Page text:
Liberal Intolerance for Conservative Ideas Is Inspiring Violence


Demonstrators break a shop window during a protest against the election of Republican Donald Trump as President of the United States in Portland, Oregon, U.S. November 11, 2016. REUTERS/William Gagan FOR EDITORIAL USE ONLY. NO RESALES. NO ARCHIVES. TPX IMAGES OF THE DAY

Left wing protests aimed at blocking a speech by libertarian sociologist Charles Murray turned violent late last week. Not only did organized protesters shout down his speech, but afterward a mob of protesters attacked both Murray and Middlebury professor Allison Stanger.

The latter is actually a political liberal, and a critic of Murray’s, who was scheduled to debate him and challenge his ideas after his speech. Not only did she not get that chance, she ended up a neck brace thanks to protesters.

You can read her account of what happened here. A video of the event is below.

At The Atlantic today Peter Beinart, himself a liberal, scolds campus progressives for their behavior in attempting to silence right-of-center speakers on campus. “Liberals may be tempted to ignore these incidents, either because they are uncomfortable appearing to defend Charles Murray, or because, in the age of Donald Trump, they’re worried about bigger things,” he writes. “That would be a mistake. If what happened at Berkeley, and now at Middlebury, goes unchallenged, sooner or later, liberals will get shouted down too.”

I wish Beinart hadn’t couched his criticism in concern over mainstream liberals who aren’t far enough left for the far-left campus progressives. That makes it seem as though the threat to conservative speech on campus is only worthy of criticism in so far as it could creep into a threat to mainstream liberal speech.

His condemnation is welcome, though. Conservatives and libertarians have been decrying the sorry state of free speech on campus for years now. It’s gratifying to see at least some on the left waking up to the problem.

Still, I’m not sure mainstream liberals like Beinart are aware of just how much they’re contributing to the attitudes which justify violent disruption of conservative or libertarian speech on campus. It makes them uncomfortable, sure, but they’re part of the problem.

Take this passage from Beinart’s column in which he works very, very hard to ensure that his readers know he thinks conservatives are a bunch of bigots:

But if conservative students cannot invite speakers who hold what I and many other liberals consider reprehensible views, then they cannot invite many of the most prominent conservative thinkers and Republican politicians in the United States today. Like many liberals, I consider it bigoted to oppose gay marriage. I consider it bigoted to support voting restrictions that disproportionately impact African Americans and Latinos. I consider it bigoted to deny trans students the right to use the bathrooms of their choice. I consider it bigoted to claim that Islam is inherently more violent than Judaism or Christianity. I consider it unconscionable to oppose government action against climate change.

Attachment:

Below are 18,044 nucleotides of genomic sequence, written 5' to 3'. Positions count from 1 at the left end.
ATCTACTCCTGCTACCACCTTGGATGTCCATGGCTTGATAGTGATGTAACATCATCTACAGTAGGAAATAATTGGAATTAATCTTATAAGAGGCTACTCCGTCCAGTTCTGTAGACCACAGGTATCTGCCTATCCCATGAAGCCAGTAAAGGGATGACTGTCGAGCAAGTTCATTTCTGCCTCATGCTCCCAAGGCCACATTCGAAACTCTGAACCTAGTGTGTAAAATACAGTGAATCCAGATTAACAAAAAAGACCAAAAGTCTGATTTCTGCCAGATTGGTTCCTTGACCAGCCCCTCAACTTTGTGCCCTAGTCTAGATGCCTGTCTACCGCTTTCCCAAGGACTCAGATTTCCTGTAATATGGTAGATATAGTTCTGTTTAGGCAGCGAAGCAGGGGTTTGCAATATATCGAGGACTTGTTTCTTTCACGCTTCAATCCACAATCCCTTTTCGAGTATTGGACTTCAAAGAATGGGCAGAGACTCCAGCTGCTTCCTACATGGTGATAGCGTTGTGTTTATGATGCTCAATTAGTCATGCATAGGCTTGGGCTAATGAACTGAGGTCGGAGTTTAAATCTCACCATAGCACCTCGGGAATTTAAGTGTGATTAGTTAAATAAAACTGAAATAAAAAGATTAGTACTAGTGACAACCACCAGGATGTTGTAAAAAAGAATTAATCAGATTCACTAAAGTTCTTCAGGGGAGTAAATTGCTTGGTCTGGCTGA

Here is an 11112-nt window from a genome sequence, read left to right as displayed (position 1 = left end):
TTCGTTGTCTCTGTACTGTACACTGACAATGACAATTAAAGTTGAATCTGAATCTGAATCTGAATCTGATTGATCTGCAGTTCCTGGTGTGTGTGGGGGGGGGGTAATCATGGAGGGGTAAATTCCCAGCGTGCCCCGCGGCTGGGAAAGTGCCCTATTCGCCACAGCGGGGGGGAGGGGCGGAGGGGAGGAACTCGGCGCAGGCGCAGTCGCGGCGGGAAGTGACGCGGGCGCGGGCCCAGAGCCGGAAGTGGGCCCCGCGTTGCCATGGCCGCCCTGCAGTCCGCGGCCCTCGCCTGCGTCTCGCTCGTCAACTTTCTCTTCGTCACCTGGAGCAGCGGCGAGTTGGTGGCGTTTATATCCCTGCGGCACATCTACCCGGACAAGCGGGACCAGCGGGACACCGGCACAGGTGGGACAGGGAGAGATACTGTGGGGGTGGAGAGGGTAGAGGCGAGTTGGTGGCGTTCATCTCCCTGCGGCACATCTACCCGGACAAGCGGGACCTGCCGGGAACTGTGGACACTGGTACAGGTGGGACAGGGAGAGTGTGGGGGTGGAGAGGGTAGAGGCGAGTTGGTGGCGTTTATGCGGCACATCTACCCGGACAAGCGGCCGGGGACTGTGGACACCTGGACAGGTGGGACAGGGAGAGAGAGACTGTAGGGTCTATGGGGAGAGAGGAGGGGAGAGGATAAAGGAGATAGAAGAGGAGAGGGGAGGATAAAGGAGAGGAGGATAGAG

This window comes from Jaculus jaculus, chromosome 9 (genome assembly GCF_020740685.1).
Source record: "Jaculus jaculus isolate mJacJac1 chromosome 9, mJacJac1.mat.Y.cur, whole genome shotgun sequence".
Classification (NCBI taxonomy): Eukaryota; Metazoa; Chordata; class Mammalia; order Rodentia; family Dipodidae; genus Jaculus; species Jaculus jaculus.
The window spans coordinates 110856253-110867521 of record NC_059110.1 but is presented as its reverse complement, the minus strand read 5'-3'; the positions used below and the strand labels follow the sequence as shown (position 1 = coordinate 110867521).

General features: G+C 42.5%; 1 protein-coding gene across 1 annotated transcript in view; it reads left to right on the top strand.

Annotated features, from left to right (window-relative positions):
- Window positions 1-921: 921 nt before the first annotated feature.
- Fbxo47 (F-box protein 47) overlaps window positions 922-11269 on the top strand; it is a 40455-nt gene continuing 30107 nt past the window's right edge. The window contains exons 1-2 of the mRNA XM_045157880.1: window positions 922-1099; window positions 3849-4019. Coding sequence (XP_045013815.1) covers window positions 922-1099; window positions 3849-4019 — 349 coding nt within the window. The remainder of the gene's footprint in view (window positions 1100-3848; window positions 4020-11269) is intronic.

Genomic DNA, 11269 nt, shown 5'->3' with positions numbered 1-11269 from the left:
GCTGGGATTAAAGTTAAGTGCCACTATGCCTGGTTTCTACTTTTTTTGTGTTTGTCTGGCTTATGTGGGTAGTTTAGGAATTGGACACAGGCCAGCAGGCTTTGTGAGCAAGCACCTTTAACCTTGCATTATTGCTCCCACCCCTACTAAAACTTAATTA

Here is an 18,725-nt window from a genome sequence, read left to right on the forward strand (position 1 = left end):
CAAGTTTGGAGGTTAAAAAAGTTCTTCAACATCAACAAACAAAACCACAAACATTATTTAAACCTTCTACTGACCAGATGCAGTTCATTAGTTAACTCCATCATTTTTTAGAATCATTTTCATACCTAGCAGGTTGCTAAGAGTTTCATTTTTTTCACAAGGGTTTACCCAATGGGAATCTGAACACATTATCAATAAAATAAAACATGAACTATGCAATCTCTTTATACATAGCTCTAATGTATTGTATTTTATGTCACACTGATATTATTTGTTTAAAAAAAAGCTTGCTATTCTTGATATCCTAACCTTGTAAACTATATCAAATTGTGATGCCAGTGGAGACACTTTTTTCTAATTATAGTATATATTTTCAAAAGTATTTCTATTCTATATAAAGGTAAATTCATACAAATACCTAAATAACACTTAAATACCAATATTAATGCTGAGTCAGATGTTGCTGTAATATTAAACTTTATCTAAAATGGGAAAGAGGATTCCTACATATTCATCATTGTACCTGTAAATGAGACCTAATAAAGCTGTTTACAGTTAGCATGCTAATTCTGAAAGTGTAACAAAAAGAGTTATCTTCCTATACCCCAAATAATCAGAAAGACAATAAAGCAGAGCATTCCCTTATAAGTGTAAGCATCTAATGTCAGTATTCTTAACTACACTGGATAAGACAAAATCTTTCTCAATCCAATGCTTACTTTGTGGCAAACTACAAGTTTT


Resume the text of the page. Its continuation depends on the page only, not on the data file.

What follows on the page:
Yet on the American right, these views are all mainstream. If conservative students can’t bring Charles Murray to Middlebury, how can they bring Ted Cruz, Newt Gingrich or Clarence Thomas?

Each of those issues Beinart refers to are the subject of much heated debate in America today. And yet, he blithely decrees that anyone straying from liberal orthodoxy in those areas is a bigot.

He lives no room for honest disagreement. The choices we are left with, then, is to either be bigoted or agree with him.

Which is perhaps why progressive zealots on campus have rationalized their violent and disruptive behavior. “This is not an issue of freedom of speech,” a letter signed by the Middlebury activists states.

Why isn’t it a free speech issue? Because Murray is a bigot, they claim. “This is the same thinking that motivates eugenics and the genocidal white supremacist ideologies which are enjoying a popular resurgence under the new presidential administration,” the letter writers say of his work.

Whether or not Murray really is a bigot is beside the point. It shouldn’t matter matter if the man were a Grand Wizard in the Ku Klux Klan. The proper response from his critics should be peaceful demonstrations and robust rebuttal, not violence and disruption.

Many on the left have convinced themselves that, in opposing conservatives and libertarians, they are literally fighting evil. That misguided and dangerous belief has its roots in attitudes of political absolutism such as Beinart’s.

Meanwhile, the sort of left wing violence Beinart decries is moving off campus. Progressive demonstrators rioted for days after Trump’s election day victory. His inauguration prompted more violence. Over the weekend pro-Trump rallies also invited violence from the left, notably in California and Minnesota.

Because the left has come to believe that Americans have two choices: Be liberal, or be evil.